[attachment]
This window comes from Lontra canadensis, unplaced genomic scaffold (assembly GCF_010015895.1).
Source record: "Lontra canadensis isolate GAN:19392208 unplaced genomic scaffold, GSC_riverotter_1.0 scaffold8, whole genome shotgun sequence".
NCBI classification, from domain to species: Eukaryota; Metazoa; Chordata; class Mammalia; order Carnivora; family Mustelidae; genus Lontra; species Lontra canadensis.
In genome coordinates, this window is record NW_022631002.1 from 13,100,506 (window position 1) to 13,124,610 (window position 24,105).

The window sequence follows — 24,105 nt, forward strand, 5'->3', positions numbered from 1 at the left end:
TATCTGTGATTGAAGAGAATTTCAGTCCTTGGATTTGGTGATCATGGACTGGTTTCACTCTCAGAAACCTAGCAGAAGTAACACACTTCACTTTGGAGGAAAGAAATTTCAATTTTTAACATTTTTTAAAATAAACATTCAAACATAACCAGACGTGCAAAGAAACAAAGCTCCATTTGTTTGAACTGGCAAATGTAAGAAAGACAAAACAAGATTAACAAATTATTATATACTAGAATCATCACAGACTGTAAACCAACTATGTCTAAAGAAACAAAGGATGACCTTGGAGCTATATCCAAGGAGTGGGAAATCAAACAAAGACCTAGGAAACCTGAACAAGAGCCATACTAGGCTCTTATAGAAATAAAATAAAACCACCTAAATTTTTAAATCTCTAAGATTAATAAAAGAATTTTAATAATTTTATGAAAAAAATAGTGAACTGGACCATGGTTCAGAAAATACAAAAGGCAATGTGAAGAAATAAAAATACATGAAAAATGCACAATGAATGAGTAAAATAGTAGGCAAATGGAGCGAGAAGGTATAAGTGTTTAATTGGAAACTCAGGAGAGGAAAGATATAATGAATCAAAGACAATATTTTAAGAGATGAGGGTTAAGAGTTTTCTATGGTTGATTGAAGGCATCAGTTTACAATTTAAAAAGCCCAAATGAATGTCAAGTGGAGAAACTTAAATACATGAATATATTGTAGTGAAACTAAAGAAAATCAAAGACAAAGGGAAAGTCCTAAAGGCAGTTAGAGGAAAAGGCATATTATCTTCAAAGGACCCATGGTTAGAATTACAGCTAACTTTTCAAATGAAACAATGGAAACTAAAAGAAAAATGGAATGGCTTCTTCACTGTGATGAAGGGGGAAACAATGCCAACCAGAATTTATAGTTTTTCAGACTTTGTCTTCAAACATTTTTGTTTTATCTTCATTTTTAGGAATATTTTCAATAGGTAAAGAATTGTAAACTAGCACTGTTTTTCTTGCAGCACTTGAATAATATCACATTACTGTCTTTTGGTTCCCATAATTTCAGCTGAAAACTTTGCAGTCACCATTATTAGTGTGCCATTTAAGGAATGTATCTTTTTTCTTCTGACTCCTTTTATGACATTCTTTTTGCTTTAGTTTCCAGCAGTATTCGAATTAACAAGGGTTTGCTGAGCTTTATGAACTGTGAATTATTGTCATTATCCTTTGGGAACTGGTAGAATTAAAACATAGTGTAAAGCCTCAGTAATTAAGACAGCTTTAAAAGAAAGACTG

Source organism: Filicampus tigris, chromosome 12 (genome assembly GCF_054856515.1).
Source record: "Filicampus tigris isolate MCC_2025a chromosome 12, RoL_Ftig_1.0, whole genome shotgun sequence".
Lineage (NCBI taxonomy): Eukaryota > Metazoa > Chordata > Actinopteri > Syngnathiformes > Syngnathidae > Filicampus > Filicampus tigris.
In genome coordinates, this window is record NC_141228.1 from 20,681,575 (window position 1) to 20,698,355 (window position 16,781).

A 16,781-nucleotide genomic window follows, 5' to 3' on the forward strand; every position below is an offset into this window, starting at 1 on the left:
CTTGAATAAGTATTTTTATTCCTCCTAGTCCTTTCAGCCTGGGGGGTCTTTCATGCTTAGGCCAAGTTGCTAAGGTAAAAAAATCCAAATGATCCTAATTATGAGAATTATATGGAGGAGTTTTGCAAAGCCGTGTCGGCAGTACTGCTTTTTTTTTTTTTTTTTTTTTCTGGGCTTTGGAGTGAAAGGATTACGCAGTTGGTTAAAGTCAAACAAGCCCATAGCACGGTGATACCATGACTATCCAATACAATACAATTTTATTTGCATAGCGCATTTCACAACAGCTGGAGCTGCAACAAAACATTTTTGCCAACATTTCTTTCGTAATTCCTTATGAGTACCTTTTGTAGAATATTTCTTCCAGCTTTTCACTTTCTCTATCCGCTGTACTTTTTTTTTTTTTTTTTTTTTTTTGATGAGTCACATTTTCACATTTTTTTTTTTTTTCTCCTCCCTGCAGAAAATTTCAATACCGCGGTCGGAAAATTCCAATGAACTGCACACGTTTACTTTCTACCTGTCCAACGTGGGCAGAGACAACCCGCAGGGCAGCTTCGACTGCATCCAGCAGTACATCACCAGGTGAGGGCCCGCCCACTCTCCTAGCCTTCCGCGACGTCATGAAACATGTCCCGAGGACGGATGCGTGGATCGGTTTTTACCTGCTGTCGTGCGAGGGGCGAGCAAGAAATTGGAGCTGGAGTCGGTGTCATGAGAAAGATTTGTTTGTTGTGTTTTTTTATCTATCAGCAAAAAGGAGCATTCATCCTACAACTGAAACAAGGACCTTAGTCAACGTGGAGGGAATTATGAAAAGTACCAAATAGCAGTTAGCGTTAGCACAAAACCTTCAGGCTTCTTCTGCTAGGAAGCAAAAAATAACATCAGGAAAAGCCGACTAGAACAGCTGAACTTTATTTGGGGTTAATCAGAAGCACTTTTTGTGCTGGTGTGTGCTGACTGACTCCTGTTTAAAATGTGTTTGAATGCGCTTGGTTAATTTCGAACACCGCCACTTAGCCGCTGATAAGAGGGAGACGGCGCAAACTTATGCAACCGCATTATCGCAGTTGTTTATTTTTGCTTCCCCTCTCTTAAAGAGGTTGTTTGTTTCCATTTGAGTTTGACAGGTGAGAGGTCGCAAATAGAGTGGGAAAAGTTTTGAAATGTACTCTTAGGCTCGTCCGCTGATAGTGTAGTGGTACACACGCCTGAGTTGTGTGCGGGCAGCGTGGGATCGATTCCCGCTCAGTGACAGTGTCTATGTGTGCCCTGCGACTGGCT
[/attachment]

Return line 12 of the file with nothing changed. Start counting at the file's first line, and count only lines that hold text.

CTTGAATAAGTATTTTTATTCCTCCTAGTCCTTTCAGCCTGGGGGGTCTTTCATGCTTAGGCCAAGTTGCTAAGGTAAAAAAATCCAAATGATCCTAATTATGAGAATTATATGGAGGAGTTTTGCAAAGCCGTGTCGGCAGTACTGCTTTTTTTTTTTTTTTTTTTTTCTGGGCTTTGGAGTGAAAGGATTACGCAGTTGGTTAAAGTCAAACAAGCCCATAGCACGGTGATACCATGACTATCCAATACAATACAATTTTATTTGCATAGCGCATTTCACAACAGCTGGAGCTGCAACAAAACATTTTTGCCAACATTTCTTTCGTAATTCCTTATGAGTACCTTTTGTAGAATATTTCTTCCAGCTTTTCACTTTCTCTATCCGCTGTACTTTTTTTTTTTTTTTTTTTTTTTTGATGAGTCACATTTTCACATTTTTTTTTTTTTTCTCCTCCCTGCAGAAAATTTCAATACCGCGGTCGGAAAATTCCAATGAACTGCACACGTTTACTTTCTACCTGTCCAACGTGGGCAGAGACAACCCGCAGGGCAGCTTCGACTGCATCCAGCAGTACATCACCAGGTGAGGGCCCGCCCACTCTCCTAGCCTTCCGCGACGTCATGAAACATGTCCCGAGGACGGATGCGTGGATCGGTTTTTACCTGCTGTCGTGCGAGGGGCGAGCAAGAAATTGGAGCTGGAGTCGGTGTCATGAGAAAGATTTGTTTGTTGTGTTTTTTTATCTATCAGCAAAAAGGAGCATTCATCCTACAACTGAAACAAGGACCTTAGTCAACGTGGAGGGAATTATGAAAAGTACCAAATAGCAGTTAGCGTTAGCACAAAACCTTCAGGCTTCTTCTGCTAGGAAGCAAAAAATAACATCAGGAAAAGCCGACTAGAACAGCTGAACTTTATTTGGGGTTAATCAGAAGCACTTTTTGTGCTGGTGTGTGCTGACTGACTCCTGTTTAAAATGTGTTTGAATGCGCTTGGTTAATTTCGAACACCGCCACTTAGCCGCTGATAAGAGGGAGACGGCGCAAACTTATGCAACCGCATTATCGCAGTTGTTTATTTTTGCTTCCCCTCTCTTAAAGAGGTTGTTTGTTTCCATTTGAGTTTGACAGGTGAGAGGTCGCAAATAGAGTGGGAAAAGTTTTGAAATGTACTCTTAGGCTCGTCCGCTGATAGTGTAGTGGTACACACGCCTGAGTTGTGTGCGGGCAGCGTGGGATCGATTCCCGCTCAGTGACAGTGTCTATGTGTGCCCTGCGACTGGCT